In Poole, supra, this same rationale was applied to a Board-approved settlement agreement in which the employer had agreed to bargain in exchange for dismissal of § 8(a) (5) charges. Underlying this rationale are the competing interests of employee free choice versus stable bargaining relationships and industrial peace. The Board has implicitly made the determination that employee free choice may be temporarily sacrificed (in that an employer may be forced to bargain with a union that no longer has the support of a majority of the employees) for a "reasonable time" so as to give the bargaining relationship an opportunity to succeed and thereby promote industrial stability. We have no difficulty with this determination. It appears to us, however, that the primary justification for this infringement on employee free choice is to restore with some force a bargaining relationship that was interrupted as a result of the employer's refusal to bargain. That justification is absent here.
In the present case, unlike in any other case in which the Board has ordered the employer to bargain for a reasonable time on the basis of a settlement agreement, the employer was not even alleged to have refused to bargain prior to the settlement. When the union filed charges with the Board, which were ultimately settled, it never charged the employer with refusing to bargain; nor did the complaints filed by the Board. Because the bargaining relationship was, therefore, never interrupted by the employer's refusal to bargain, there is no justification for sacrificing employee free choice by ordering the employer to bargain with a minority union.3
The Board argues that an employer that enters a settlement agreement which includes a bargaining provision undertakes a Clearly-defined obligation to bargain for a reasonable time after the settlement. We would agree if the bargaining provision specifically stated that the employer shall bargain for a Reasonable time even if the union loses majority support. More of a borderline case might exist if the language had even included a provision requiring the employer to bargain For a reasonable time. Absent this or similar language, the more logical interpretation of a bargaining provision in a settlement which does not settle a § 8(a) (5) charge is that the employer shall bargain in good faith until such time as it has a reasonably based good faith doubt of the union's majority status.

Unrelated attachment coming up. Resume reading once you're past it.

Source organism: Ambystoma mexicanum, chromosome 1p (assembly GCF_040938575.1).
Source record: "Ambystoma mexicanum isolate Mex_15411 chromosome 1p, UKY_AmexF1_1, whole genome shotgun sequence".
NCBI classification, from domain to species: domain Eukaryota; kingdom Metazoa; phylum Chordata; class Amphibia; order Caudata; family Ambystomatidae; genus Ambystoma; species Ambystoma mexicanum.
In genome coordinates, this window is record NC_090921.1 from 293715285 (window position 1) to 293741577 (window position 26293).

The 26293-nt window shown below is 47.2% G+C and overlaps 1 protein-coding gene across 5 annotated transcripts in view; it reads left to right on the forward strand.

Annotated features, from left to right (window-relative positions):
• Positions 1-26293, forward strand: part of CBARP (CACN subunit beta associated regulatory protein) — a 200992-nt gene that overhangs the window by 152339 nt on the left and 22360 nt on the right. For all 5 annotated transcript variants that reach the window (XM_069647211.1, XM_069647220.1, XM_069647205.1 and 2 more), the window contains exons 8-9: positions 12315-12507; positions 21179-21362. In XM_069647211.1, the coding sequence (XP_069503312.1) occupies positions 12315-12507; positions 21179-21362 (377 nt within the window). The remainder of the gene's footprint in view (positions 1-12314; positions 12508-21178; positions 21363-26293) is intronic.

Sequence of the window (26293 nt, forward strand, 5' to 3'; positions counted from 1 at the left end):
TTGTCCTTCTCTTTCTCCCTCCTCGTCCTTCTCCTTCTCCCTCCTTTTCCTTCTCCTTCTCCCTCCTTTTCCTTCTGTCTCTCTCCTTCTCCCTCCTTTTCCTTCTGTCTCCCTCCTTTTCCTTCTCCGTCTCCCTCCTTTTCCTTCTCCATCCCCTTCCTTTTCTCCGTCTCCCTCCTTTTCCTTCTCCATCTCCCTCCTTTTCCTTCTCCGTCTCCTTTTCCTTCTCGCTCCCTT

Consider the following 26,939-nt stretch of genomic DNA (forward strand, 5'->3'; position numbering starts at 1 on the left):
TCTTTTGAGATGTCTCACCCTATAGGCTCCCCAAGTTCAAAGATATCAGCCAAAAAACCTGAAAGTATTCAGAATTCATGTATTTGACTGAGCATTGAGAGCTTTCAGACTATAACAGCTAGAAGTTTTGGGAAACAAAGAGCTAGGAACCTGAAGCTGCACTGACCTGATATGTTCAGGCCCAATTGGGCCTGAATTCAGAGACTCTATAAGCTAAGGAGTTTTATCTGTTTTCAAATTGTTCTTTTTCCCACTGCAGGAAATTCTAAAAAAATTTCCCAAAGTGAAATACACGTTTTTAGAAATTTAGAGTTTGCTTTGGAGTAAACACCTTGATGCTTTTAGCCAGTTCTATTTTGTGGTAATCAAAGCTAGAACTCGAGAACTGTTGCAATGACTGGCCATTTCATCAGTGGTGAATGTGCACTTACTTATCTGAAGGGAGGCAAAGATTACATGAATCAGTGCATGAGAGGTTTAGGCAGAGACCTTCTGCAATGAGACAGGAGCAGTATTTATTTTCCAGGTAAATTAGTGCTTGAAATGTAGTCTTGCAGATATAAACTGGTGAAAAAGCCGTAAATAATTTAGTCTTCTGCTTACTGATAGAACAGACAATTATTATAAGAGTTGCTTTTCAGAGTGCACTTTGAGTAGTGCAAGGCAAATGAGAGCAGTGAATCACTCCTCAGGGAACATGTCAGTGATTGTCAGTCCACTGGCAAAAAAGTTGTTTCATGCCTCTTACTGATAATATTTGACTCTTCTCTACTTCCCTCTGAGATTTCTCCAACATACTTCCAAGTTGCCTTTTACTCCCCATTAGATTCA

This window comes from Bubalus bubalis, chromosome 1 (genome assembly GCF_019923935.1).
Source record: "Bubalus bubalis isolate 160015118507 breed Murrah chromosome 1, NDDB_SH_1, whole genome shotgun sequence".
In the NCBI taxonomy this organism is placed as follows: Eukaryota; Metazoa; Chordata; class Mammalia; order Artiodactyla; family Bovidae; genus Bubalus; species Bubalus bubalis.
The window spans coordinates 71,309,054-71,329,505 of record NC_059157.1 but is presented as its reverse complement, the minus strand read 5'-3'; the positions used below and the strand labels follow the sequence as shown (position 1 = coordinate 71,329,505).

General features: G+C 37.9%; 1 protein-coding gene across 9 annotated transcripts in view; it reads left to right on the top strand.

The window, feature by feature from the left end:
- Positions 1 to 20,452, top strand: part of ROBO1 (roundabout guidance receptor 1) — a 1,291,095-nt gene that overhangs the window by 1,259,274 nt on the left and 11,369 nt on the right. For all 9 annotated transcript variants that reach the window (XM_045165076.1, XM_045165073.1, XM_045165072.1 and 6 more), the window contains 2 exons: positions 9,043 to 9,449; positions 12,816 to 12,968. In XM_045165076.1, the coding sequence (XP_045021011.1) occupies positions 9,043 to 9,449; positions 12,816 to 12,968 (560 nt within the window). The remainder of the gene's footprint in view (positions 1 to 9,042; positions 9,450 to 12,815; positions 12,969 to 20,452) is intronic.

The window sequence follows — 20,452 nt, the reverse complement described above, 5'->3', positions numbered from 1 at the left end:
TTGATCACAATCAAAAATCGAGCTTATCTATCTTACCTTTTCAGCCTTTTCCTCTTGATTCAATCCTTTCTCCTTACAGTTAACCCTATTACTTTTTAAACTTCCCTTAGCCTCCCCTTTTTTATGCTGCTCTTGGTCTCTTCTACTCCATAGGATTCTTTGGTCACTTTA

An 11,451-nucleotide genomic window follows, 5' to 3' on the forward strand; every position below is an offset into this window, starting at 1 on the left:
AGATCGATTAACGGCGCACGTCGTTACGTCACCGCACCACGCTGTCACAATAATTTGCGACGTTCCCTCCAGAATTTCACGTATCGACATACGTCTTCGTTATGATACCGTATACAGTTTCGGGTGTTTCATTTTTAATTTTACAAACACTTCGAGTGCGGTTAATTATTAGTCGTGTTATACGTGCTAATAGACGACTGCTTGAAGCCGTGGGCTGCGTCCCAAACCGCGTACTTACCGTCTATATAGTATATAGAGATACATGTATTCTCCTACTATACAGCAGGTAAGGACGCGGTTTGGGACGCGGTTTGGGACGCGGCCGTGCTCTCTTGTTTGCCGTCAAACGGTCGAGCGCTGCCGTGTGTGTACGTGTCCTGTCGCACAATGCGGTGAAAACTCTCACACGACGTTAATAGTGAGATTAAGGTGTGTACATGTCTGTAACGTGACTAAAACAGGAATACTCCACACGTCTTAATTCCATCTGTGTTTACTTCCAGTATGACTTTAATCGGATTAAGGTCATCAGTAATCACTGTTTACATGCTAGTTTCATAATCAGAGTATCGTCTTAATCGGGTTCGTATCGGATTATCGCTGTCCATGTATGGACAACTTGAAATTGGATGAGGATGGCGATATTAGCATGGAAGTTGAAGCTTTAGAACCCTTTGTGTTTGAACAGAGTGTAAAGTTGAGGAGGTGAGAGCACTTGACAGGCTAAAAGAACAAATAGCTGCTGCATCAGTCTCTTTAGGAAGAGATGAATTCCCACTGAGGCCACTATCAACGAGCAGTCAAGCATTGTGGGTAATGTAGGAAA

The Board, in its brief, attempts to draw support for its argument from an analogy to a settlement agreement in a private lawsuit. It states that "(a) party who agrees to settle a private lawsuit by paying a sum of money may not, for instance, justify a refusal to make payment on the ground that the settlement agreement was unfairly imposed or that the underlying dispute was not litigated." If we may borrow the Board's analogy, ordering the employer to bargain in the present case is similar to a plaintiff who settles a private lawsuit for a certain sum of money and then seeks more money from the settlement on the basis of an obligation that it never alleged in its original complaint. The "sum of money" in the Board's analogy here did not include bargaining beyond the time at which the employer had a reasonably based and good faith doubt of the union's majority status.
Finally, we note if the Board is of the view in a particular case that, despite any lack of continuance of good faith bargaining, a settlement agreement to be approved by it should contain a reasonable time proviso, it is in a position to withhold its approval until such a provision is inserted.
For these reasons, we deny enforcement of the Board's order.
Senior United States District Judge Roy W. Harper of the Eastern and Western Districts of Missouri is sitting by designation
The employer was presented on June 28 and 29, 1976, with statements to this effect signed by a majority of its employees
There are a few extraordinary exceptions to this rule. The presumption may be rebutted even during the certification year if the certified union became defunct, or if as a result of a schism, substantially all the members and officers of the union transferred their affiliation to a new local or international, or if the size of the bargaining unit fluctuated radically within a short time. Brooks v. N. L. R. B., 348 U.S. 96, 98-99, 75 S. Ct. 176, 99 L. Ed. 125 (1954)
If the employer's conduct, allegedly violative of §§ 8(a) (1) and (3), had been so serious as to subvert the bargaining relationship, the union presumably would have filed a § 8(a) (5) charge as well